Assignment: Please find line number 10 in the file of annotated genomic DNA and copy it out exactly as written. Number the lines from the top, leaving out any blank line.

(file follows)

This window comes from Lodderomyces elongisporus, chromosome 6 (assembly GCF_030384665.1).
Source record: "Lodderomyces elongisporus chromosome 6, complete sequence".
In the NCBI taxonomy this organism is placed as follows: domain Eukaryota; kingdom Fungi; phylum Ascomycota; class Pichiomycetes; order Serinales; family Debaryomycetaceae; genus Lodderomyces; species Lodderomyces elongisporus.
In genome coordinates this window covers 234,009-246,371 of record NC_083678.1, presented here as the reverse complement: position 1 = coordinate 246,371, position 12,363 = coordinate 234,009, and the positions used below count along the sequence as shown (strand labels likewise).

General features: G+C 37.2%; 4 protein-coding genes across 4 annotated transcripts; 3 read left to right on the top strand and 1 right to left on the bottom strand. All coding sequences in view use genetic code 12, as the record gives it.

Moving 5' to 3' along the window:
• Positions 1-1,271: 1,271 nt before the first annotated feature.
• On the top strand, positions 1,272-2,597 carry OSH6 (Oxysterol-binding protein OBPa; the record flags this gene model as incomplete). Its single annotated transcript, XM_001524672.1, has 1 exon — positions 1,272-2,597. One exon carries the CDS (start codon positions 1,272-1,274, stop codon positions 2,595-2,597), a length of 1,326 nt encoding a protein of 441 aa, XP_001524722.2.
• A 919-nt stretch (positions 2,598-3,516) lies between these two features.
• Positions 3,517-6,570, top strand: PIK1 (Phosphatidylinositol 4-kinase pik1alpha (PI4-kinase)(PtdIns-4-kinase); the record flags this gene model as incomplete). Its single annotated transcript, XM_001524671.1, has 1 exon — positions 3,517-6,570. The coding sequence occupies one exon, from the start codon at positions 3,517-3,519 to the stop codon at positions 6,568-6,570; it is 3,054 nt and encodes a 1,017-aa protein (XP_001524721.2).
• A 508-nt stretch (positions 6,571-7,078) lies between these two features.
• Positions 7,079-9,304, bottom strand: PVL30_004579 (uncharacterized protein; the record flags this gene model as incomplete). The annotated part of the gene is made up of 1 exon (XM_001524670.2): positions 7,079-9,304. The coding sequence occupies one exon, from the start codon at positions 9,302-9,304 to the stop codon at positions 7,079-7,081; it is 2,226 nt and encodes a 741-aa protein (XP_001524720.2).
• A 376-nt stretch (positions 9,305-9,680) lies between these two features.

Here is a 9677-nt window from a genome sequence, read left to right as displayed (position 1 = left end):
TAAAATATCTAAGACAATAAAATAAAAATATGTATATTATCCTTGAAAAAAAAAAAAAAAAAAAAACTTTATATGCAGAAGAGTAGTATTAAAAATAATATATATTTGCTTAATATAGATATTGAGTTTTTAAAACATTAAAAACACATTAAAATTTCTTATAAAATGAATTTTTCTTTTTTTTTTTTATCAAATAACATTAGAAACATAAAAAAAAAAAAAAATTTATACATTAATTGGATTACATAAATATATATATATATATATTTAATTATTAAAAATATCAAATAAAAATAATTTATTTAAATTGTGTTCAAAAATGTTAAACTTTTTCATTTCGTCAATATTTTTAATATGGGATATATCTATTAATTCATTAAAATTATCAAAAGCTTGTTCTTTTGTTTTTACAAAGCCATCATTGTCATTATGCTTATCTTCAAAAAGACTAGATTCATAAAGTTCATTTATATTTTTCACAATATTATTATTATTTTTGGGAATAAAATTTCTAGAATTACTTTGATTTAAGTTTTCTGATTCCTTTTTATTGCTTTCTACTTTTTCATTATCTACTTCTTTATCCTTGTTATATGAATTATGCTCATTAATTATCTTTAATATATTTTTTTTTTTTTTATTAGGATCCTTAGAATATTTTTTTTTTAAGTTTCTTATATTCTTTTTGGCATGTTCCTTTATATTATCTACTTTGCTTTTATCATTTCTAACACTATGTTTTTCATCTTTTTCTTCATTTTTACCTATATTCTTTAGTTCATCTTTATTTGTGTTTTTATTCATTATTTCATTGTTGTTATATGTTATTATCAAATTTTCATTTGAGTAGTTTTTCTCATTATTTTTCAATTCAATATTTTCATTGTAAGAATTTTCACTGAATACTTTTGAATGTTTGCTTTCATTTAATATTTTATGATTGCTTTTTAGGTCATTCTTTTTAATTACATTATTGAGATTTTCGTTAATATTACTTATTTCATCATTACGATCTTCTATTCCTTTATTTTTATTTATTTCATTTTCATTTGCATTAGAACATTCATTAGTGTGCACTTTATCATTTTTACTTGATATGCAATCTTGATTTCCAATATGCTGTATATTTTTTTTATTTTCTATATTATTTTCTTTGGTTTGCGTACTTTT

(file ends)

• Positions 3,517-6,570, top strand: PIK1 (Phosphatidylinositol 4-kinase pik1alpha (PI4-kinase)(PtdIns-4-kinase); the record flags this gene model as incomplete). Its single annotated transcript, XM_001524671.1, has 1 exon — positions 3,517-6,570. The coding sequence occupies one exon, from the start codon at positions 3,517-3,519 to the stop codon at positions 6,568-6,570; it is 3,054 nt and encodes a 1,017-aa protein (XP_001524721.2).